"Open Picture Window Fever" for the ability to center the PopUp window:
Ditch it and start over.
By default, it allows the window to be offset on the left and top, but does
not include a centering option.
Nah, it just thinks it can offset windows on my PC.
I'm thinking it would include something like (screen.width-imageWidth)/2;
somewhere but not sure how do go about doing this.


First, ask yourself what makes anybody think that I want a popup window
that is in the center of my desktop? My desktop is 2560 pixels wide, so
the popup window would sit (or attempt to sit) in between the two monitors.

Open a window, let the *user* decide where to put it.
--
Randy
comp.lang.javascript FAQ - http://jibbering.com/faq
Jul 23 '05 #2
Randy Webb wrote:
Open a window, let the *user* decide where to put it.


Well, open a window[1], then let the user's probably-pretty-reasonable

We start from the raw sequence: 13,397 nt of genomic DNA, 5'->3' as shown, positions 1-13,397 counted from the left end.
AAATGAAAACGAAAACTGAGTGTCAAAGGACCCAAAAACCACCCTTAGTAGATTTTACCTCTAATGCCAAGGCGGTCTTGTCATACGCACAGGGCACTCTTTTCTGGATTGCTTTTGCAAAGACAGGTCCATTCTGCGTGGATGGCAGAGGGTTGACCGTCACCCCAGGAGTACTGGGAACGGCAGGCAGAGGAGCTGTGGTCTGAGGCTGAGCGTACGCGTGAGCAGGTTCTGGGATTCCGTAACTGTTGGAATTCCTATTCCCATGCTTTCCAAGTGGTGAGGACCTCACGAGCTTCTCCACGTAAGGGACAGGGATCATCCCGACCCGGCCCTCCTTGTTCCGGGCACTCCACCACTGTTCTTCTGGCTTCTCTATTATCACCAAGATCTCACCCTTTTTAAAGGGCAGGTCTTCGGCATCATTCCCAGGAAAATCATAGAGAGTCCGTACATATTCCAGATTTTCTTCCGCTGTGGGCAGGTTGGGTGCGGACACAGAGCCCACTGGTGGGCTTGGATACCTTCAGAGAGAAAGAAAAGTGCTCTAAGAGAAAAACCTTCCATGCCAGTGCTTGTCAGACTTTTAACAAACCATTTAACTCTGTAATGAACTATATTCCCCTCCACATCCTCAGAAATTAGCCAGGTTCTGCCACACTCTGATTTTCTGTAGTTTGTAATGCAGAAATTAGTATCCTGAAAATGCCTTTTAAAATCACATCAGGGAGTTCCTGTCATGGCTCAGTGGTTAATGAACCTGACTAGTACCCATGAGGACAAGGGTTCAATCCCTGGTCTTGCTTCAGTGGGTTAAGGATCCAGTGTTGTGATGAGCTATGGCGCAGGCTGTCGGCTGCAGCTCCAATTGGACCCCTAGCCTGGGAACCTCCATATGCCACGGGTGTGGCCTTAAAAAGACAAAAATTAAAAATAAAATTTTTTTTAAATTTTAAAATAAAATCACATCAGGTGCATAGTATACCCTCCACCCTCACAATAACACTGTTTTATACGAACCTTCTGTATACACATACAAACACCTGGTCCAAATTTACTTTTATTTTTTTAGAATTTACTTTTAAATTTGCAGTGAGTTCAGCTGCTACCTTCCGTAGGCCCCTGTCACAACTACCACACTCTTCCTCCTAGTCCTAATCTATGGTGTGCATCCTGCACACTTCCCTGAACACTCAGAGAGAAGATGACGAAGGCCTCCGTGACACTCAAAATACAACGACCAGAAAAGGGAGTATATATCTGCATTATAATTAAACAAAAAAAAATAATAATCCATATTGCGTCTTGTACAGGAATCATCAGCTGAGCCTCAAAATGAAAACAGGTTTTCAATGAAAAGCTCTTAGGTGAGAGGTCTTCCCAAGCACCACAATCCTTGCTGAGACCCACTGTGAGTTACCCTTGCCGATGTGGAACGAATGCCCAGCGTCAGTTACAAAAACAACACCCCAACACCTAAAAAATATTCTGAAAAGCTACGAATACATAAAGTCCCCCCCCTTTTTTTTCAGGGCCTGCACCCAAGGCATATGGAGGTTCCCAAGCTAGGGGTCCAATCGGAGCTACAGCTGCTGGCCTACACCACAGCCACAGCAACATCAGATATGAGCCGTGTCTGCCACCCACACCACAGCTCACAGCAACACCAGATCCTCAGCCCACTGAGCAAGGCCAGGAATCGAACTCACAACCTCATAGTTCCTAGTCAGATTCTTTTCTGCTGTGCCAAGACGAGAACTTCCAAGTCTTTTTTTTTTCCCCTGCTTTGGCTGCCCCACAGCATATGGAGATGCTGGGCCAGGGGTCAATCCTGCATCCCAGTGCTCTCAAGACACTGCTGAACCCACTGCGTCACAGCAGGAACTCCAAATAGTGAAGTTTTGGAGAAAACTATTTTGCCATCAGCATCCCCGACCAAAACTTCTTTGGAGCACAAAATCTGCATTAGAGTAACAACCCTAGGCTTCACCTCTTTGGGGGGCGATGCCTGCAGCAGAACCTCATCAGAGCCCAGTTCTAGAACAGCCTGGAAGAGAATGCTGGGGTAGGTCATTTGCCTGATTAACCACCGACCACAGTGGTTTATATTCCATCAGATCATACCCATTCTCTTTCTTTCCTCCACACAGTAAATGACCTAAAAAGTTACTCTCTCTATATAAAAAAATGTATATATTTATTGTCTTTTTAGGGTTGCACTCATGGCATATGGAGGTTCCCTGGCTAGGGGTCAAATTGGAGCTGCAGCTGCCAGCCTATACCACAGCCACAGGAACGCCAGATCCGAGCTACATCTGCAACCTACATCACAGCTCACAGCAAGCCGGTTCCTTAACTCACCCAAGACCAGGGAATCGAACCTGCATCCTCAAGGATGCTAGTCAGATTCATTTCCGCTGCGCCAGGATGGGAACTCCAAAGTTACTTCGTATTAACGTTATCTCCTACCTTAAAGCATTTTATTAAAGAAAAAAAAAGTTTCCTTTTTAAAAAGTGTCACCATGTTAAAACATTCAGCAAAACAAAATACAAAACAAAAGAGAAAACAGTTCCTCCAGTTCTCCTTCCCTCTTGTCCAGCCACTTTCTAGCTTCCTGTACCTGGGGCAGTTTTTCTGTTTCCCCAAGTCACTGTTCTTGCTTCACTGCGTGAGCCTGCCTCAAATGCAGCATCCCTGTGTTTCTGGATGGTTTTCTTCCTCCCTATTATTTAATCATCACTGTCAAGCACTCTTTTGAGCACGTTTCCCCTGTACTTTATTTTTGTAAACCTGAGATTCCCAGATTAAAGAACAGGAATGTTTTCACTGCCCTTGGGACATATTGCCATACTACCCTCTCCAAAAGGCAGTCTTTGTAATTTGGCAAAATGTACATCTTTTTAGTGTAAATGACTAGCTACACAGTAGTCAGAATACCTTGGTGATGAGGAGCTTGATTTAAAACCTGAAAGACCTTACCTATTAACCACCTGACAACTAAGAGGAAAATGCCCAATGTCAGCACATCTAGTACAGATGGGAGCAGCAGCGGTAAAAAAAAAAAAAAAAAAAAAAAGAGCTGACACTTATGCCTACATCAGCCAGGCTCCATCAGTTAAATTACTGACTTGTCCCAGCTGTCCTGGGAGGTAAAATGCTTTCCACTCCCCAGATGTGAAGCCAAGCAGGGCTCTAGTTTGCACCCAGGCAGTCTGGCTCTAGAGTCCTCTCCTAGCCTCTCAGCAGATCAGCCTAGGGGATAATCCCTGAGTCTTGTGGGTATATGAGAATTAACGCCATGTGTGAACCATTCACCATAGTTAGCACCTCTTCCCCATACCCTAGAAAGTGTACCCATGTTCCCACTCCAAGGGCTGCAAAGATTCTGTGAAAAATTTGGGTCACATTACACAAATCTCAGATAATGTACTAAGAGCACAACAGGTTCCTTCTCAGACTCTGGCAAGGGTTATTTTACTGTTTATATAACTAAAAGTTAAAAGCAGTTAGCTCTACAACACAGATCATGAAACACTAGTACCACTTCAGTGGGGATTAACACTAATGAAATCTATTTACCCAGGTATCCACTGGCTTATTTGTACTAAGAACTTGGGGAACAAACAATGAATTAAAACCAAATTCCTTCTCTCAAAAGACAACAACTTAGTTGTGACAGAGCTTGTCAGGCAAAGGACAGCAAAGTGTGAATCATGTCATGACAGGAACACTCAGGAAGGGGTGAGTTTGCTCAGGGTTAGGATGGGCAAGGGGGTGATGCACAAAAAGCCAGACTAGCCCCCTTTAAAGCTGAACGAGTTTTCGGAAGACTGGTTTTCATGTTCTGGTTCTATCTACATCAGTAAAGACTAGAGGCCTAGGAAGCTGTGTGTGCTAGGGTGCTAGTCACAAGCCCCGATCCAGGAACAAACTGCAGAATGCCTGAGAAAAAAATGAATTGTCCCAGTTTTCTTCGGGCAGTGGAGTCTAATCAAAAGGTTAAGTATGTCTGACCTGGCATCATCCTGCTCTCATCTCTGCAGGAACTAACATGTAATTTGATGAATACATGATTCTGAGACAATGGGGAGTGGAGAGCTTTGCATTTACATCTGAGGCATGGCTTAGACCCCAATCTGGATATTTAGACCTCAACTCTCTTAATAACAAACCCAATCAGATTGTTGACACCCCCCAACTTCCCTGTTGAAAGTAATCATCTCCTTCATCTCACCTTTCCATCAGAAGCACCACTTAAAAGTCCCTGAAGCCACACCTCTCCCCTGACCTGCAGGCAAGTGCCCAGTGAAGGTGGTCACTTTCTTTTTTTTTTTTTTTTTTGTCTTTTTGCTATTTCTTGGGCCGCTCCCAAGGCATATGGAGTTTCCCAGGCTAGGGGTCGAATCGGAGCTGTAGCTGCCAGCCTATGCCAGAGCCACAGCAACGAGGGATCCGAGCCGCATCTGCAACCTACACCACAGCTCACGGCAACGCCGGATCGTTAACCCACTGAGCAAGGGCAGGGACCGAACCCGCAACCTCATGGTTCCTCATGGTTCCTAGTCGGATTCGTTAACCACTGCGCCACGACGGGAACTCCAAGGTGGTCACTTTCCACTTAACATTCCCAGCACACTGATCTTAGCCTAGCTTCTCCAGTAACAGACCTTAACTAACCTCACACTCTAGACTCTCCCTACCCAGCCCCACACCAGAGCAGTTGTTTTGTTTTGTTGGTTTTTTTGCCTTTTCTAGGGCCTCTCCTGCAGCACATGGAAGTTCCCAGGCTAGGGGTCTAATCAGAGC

window manager deal with it (and let the user move it from there if they
like)
[1] Or don't - thanks to popup blockers and people simply training
themselves to hit the X before the content loads, they aren't exactly
effective these days.

--
David Dorward <http://blog.dorward.me.uk/> <http://dorward.me.uk/>
Home is where the ~/.bashrc is
Jul 23 '05 #3
"Randy Webb" <Hi************@aol.com> wrote in message
news:5P********************@comcast.com...
Applebrownbetty wrote:
Hi,

I'd like to append/amend the following code from the Dreamweaver extension "Open Picture Window Fever" for the ability to center the PopUp window:
Ditch it and start over.


Why?
By default, it allows the window to be offset on the left and top, but does not include a centering option.
Nah, it just thinks it can offset windows on my PC.


Obviously you mean something here... but lack the time/energy/patience to
write it outright (in which case you shouldn't have posted it), so I'll skip
it.

I'm thinking it would include something like (screen.width-imageWidth)/2; somewhere but not sure how do go about doing this.